Waiting to wait
Advent didn’t sneak up on me this year.
When you work at a church, your professional deadlines are entwined with the liturgical calendar. It isn’t just about decorations and holiday plans any more: Advent is my job.
So I’ve been preparing and planning for Advent — waiting for a season of waiting.
We’ve been explaining to the kids at church that Christmas is a mystery, and it’s so special that we have to spend four weeks getting ready. This is a time of quiet hope, knowing expectation.
Practice makes patient
“What if someone is impatient?” one of the first graders asks me, and I have to admit, her question is an important one.
How do we celebrate Advent if we’re impatient people?
What do we do when waiting doesn’t come easy? When we aren’t comfortable with the time of silence and not-yet? When we’ve become too instant and accessible, too busy to slow down?
“Well,” I tell her, “Advent is a good time to practice waiting.”
And that’s just it: we have to practice it. Not just in the daily rehearsal, until-we-get-it-right kind of way, but in the spiritual practice kind of way. We have to mold our hearts around it, weave it into our lives.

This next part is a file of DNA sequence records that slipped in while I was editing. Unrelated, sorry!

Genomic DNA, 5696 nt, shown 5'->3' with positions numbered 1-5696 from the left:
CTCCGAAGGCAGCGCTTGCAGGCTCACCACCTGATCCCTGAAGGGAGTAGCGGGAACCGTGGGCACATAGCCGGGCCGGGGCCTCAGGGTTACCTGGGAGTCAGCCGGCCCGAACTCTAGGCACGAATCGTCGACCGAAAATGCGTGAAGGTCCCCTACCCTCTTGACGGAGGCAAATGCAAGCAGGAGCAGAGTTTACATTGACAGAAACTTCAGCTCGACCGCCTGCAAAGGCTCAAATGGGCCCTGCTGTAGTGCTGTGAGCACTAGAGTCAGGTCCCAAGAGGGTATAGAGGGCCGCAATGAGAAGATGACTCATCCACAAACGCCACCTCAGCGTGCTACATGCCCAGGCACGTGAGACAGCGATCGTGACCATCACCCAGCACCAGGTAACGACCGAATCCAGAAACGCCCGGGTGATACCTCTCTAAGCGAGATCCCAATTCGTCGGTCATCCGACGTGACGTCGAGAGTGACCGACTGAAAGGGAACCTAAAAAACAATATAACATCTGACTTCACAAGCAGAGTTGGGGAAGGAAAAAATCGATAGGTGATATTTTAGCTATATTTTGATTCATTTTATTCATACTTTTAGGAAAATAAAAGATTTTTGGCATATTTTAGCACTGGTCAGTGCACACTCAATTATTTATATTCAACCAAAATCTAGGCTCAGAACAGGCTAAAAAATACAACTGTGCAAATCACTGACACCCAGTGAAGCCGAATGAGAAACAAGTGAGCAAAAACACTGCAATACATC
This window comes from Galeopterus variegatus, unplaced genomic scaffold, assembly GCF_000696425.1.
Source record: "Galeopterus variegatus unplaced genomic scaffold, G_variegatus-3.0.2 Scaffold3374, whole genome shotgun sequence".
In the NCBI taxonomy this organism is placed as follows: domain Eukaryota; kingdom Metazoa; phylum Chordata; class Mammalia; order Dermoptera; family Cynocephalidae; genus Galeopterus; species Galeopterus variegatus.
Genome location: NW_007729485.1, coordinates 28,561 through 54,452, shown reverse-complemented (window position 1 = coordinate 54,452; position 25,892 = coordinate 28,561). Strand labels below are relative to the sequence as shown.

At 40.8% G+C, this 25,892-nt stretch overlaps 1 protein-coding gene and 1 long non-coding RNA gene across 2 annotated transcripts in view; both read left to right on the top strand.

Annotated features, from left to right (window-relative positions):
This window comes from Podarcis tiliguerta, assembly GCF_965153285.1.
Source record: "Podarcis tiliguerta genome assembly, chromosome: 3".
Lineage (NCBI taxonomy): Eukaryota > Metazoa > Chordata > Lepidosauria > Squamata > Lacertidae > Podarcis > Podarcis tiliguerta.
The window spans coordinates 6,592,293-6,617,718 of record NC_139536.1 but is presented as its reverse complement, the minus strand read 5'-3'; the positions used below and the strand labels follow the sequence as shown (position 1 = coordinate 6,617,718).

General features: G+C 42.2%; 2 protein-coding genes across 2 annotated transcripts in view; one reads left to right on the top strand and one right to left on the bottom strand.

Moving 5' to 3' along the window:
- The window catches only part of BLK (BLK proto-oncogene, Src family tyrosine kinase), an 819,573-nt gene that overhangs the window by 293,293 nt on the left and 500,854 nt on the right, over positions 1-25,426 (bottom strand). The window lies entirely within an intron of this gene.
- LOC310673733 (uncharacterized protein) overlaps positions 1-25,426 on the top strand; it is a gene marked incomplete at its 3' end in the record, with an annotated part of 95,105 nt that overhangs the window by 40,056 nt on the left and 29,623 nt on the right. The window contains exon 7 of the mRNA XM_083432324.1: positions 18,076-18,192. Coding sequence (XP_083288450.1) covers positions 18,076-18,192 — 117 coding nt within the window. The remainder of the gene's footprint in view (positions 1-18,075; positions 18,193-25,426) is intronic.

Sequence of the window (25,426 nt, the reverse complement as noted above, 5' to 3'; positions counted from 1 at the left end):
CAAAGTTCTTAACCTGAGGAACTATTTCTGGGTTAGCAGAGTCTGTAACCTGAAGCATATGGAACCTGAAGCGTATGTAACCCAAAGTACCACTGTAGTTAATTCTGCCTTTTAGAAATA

The challenge of waiting can come in big ways — waiting for a job offer or a diagnosis, waiting for a proposal or a baby, waiting for healing in a broken relationship — or it can come in small ways — waiting for the bus or a phone call, waiting in line at the grocery store, waiting for the end of the work day.
But big or small, when waiting challenges us, we have a chance to practice and move deeper into our waiting. We have a chance to call ourselves back to the mystery of Advent, the miracle of an incarnated God, come to be with us.
How then shall we wait?
I believe that the way we wait changes our relationship to what it is we wait for. We can wait with fear, with dread, with insecurity, with anxiety.
That attitude will color not only our period of waiting but the end of it as well: it will color how we receive that for which we’ve waited.
But we can also wait with hope, with peace, with confidence, with understanding, with gentleness. This, too, will change our experience of waiting and our experience of receiving.
So this year, I’m paying attention to the quality of my waiting, the attitude of my expectant heart. Because no matter how much we’ve practiced, we can always get better.
Friends, where do you find yourselves this Advent? How well-practiced are you at waiting? With what kind of attitude are you waiting for the mystery of Christmas?